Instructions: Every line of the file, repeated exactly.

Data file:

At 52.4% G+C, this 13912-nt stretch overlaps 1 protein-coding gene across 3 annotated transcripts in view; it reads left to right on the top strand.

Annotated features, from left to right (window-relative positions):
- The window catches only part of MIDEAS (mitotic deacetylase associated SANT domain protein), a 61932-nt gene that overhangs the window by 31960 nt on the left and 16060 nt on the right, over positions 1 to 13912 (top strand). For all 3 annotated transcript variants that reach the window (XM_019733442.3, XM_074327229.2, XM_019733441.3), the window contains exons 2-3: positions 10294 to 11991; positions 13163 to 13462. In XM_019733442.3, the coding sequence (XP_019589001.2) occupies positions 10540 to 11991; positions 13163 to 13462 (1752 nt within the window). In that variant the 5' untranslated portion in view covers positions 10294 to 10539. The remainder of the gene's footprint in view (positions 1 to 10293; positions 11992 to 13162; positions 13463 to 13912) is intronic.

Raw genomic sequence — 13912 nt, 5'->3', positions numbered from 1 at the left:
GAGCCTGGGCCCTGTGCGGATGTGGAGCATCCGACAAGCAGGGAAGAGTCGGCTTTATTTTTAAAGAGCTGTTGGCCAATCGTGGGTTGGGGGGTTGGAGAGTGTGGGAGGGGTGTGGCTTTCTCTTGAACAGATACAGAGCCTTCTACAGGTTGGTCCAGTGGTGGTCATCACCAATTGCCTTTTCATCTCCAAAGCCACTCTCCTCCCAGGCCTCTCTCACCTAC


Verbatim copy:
At 52.4% G+C, this 13912-nt stretch overlaps 1 protein-coding gene across 3 annotated transcripts in view; it reads left to right on the top strand.

Annotated features, from left to right (window-relative positions):
- The window catches only part of MIDEAS (mitotic deacetylase associated SANT domain protein), a 61932-nt gene that overhangs the window by 31960 nt on the left and 16060 nt on the right, over positions 1 to 13912 (top strand). For all 3 annotated transcript variants that reach the window (XM_019733442.3, XM_074327229.2, XM_019733441.3), the window contains exons 2-3: positions 10294 to 11991; positions 13163 to 13462. In XM_019733442.3, the coding sequence (XP_019589001.2) occupies positions 10540 to 11991; positions 13163 to 13462 (1752 nt within the window). In that variant the 5' untranslated portion in view covers positions 10294 to 10539. The remainder of the gene's footprint in view (positions 1 to 10293; positions 11992 to 13162; positions 13463 to 13912) is intronic.

Raw genomic sequence — 13912 nt, 5'->3', positions numbered from 1 at the left:
GAGCCTGGGCCCTGTGCGGATGTGGAGCATCCGACAAGCAGGGAAGAGTCGGCTTTATTTTTAAAGAGCTGTTGGCCAATCGTGGGTTGGGGGGTTGGAGAGTGTGGGAGGGGTGTGGCTTTCTCTTGAACAGATACAGAGCCTTCTACAGGTTGGTCCAGTGGTGGTCATCACCAATTGCCTTTTCATCTCCAAAGCCACTCTCCTCCCAGGCCTCTCTCACCTAC